Device thrombosis in HeartMate II continuous-flow left ventricular assist devices: A multifactorial phenomenon

Nir Uriel, Jason Han, Kerry A. Morrison, Nadav Nahumi, Melana Yuzefpolskaya, Arthur R. Garan, Jimmy Duong, Paolo C. Colombo, Hiroo Takayama, Sunu Thomas, Yoshifumi Naka, Ulrich P. Jorde

Research output: Contribution to journalArticle

102 Citations (Scopus)

Abstract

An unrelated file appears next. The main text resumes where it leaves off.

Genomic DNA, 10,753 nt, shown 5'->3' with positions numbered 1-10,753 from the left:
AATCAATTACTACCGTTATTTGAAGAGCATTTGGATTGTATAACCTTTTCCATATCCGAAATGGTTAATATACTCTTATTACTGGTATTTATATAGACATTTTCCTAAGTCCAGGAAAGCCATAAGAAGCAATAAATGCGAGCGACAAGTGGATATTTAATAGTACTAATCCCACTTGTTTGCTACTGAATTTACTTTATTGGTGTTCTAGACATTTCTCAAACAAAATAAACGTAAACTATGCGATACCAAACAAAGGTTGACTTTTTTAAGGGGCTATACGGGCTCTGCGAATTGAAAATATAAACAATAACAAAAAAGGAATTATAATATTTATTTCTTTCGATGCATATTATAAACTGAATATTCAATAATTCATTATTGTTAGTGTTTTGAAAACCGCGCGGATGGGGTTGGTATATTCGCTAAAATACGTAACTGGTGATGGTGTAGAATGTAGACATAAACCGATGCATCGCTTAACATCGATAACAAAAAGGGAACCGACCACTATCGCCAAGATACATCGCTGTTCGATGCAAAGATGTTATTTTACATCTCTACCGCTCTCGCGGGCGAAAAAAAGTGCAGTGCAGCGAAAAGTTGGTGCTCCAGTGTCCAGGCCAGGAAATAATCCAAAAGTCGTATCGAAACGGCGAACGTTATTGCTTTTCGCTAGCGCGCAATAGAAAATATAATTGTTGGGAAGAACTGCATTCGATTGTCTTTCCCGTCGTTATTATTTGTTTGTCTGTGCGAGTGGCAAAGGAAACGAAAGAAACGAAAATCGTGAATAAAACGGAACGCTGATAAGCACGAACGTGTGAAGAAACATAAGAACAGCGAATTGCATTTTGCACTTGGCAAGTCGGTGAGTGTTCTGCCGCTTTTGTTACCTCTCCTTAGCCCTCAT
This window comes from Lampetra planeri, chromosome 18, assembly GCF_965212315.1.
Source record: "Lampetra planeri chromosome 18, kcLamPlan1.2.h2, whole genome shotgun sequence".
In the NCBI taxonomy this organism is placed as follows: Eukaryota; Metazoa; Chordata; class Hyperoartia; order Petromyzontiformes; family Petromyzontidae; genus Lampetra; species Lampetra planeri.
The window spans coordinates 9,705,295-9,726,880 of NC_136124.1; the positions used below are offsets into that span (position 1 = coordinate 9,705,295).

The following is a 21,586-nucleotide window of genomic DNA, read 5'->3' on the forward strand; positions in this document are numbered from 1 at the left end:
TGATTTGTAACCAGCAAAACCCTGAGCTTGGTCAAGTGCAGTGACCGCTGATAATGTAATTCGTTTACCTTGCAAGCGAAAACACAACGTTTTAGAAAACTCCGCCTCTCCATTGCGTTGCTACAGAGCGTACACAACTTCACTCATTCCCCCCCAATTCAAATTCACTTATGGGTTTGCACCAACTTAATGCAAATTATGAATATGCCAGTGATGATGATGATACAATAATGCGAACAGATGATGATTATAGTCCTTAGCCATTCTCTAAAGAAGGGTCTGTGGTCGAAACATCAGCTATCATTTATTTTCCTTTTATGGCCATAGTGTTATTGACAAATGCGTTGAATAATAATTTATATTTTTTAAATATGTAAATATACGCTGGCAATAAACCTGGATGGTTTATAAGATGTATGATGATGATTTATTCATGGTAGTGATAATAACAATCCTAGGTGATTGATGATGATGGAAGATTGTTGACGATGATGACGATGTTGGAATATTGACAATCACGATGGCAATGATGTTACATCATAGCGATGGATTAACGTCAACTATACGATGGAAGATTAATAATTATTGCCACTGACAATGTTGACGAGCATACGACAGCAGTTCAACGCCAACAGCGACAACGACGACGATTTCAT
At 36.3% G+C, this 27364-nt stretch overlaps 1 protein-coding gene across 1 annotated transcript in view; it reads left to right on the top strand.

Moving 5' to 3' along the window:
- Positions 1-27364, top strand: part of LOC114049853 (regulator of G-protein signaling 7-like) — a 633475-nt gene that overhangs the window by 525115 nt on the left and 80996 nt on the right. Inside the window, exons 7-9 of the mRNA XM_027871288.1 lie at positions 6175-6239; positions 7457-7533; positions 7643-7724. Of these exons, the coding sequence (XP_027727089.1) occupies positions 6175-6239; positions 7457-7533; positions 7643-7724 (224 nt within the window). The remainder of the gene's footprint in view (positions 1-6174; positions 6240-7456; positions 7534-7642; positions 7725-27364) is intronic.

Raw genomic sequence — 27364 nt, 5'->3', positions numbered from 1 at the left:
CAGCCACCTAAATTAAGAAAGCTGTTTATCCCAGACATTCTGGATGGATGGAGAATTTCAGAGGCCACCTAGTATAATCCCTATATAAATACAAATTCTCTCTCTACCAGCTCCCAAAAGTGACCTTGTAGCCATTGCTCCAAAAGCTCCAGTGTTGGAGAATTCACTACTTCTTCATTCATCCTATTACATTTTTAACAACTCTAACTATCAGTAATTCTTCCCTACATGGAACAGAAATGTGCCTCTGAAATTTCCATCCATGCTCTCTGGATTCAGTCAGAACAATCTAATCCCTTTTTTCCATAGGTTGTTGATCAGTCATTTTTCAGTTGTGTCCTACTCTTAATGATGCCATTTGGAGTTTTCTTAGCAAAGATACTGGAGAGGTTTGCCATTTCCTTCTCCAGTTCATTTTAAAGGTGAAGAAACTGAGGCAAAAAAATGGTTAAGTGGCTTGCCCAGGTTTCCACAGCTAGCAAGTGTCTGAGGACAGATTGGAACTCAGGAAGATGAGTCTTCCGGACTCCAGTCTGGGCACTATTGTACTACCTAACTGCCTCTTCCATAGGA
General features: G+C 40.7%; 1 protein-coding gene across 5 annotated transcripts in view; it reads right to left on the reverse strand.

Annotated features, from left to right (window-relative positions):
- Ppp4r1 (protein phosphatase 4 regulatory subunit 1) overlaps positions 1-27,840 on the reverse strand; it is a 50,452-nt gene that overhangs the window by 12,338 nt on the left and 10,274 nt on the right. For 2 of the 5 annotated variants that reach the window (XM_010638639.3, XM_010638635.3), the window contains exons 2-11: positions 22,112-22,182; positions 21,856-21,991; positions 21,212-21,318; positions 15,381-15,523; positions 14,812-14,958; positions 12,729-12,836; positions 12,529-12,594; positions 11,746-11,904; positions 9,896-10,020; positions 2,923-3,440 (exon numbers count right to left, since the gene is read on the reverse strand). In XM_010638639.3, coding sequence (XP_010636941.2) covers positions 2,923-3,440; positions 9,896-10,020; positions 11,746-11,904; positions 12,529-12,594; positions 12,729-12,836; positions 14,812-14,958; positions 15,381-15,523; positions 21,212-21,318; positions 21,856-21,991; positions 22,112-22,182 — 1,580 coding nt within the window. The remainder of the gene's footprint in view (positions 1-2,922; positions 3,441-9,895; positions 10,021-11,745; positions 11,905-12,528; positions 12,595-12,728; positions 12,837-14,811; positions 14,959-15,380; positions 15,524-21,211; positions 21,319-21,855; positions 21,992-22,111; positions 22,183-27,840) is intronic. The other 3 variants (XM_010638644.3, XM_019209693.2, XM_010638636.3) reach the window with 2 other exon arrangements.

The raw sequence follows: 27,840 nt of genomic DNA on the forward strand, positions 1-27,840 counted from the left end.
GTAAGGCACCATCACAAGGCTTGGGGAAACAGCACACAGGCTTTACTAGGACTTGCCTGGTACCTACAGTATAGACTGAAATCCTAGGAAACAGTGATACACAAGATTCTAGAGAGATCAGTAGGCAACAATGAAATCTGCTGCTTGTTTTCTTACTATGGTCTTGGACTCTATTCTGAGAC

Background Continuous-flow left ventricular assist devices (CF-LVADs) are increasingly used to support patients with advanced heart failure (HF). Device thrombosis is a serious complication of CF-LVADs, but its precise prevalence and etiology remains uncertain. Methods Root-cause analysis was performed in all cases with device thrombosis confirmed upon explant among patients implanted with a HeartMate II (HM II) from January 1, 2009 to November 15, 2012. Cannula position and bend relief integrity were assessed and charts were reviewed with particular attention to anti-coagulation and infection profiles. Results Nineteen of 177 patients (11%) were found to have device thrombosis of various etiologies after a mean of 351 ± 311 days, representing 0.12 event/patient-year. Of the 5 mechanically induced thromboses, proximate etiology was severely abnormal inflow cannula position in 3 patients and bend relief disconnect with deformed outflow graft in 2 patients. One patient had a hypercoagulable disorder with prior arterial embolism. In the remaining 13 patients (age 61 ± 14 years, 77% male, 69% Caucasian), "non-mechanical" device thrombosis occurred after 357 ± 383 days; INR at the time of diagnosis was 1.81 (1.62 to 2.07); and mean device speed was 8,855 ± 359 rpm. Five of 13 patients (38%) had an infection during the month leading up to device thrombosis. Of note, lactate dehydrogenase (LDH) was already elevated at the time of discharge in patients who would later develop non-mechanical device thrombosis (423 [354 to 766] vs 352 [272 to 373] U/liter, p < 0.01). Conclusions Device thrombosis is a multifactorial phenomenon, and differentiation of mechanical and non-mechanical causes is an essential step for individual diagnosis and treatment plans. Larger studies excluding patients with obvious mechanical etiology are needed to investigate biologic and/or management-related risk factors for device thrombosis. Our findings suggest that LDH may be an early risk marker. Due to the difficulty in treating late-stage device thrombosis, we suggest early use of simple tests to rule out both causes of thrombosis, such as X-rays and closer LDH monitoring (bi-weekly).